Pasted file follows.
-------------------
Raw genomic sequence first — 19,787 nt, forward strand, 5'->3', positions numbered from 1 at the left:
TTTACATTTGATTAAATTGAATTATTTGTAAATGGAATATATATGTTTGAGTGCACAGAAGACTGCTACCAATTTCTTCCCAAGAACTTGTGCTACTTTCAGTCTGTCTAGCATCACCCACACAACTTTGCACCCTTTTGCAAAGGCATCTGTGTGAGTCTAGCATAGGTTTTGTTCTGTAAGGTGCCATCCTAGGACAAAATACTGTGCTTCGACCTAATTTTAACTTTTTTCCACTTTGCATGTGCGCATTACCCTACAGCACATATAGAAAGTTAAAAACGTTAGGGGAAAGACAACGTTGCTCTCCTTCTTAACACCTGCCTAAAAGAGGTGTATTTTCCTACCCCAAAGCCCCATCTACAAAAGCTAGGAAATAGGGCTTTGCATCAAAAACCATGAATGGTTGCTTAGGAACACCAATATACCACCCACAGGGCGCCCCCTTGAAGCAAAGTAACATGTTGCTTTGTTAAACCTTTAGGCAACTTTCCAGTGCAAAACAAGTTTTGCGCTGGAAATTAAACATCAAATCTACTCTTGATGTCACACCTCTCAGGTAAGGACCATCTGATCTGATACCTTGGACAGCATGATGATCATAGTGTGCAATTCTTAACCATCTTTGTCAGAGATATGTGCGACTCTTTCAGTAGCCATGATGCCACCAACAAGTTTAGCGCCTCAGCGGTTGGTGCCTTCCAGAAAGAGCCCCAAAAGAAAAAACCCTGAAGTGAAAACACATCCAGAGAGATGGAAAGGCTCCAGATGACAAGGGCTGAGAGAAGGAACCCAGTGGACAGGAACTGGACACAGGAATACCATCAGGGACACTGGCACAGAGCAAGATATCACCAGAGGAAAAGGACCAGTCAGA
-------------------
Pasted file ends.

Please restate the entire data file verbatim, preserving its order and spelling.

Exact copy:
Raw genomic sequence first — 19,787 nt, forward strand, 5'->3', positions numbered from 1 at the left:
TTTACATTTGATTAAATTGAATTATTTGTAAATGGAATATATATGTTTGAGTGCACAGAAGACTGCTACCAATTTCTTCCCAAGAACTTGTGCTACTTTCAGTCTGTCTAGCATCACCCACACAACTTTGCACCCTTTTGCAAAGGCATCTGTGTGAGTCTAGCATAGGTTTTGTTCTGTAAGGTGCCATCCTAGGACAAAATACTGTGCTTCGACCTAATTTTAACTTTTTTCCACTTTGCATGTGCGCATTACCCTACAGCACATATAGAAAGTTAAAAACGTTAGGGGAAAGACAACGTTGCTCTCCTTCTTAACACCTGCCTAAAAGAGGTGTATTTTCCTACCCCAAAGCCCCATCTACAAAAGCTAGGAAATAGGGCTTTGCATCAAAAACCATGAATGGTTGCTTAGGAACACCAATATACCACCCACAGGGCGCCCCCTTGAAGCAAAGTAACATGTTGCTTTGTTAAACCTTTAGGCAACTTTCCAGTGCAAAACAAGTTTTGCGCTGGAAATTAAACATCAAATCTACTCTTGATGTCACACCTCTCAGGTAAGGACCATCTGATCTGATACCTTGGACAGCATGATGATCATAGTGTGCAATTCTTAACCATCTTTGTCAGAGATATGTGCGACTCTTTCAGTAGCCATGATGCCACCAACAAGTTTAGCGCCTCAGCGGTTGGTGCCTTCCAGAAAGAGCCCCAAAAGAAAAAACCCTGAAGTGAAAACACATCCAGAGAGATGGAAAGGCTCCAGATGACAAGGGCTGAGAGAAGGAACCCAGTGGACAGGAACTGGACACAGGAATACCATCAGGGACACTGGCACAGAGCAAGATATCACCAGAGGAAAAGGACCAGTCAGA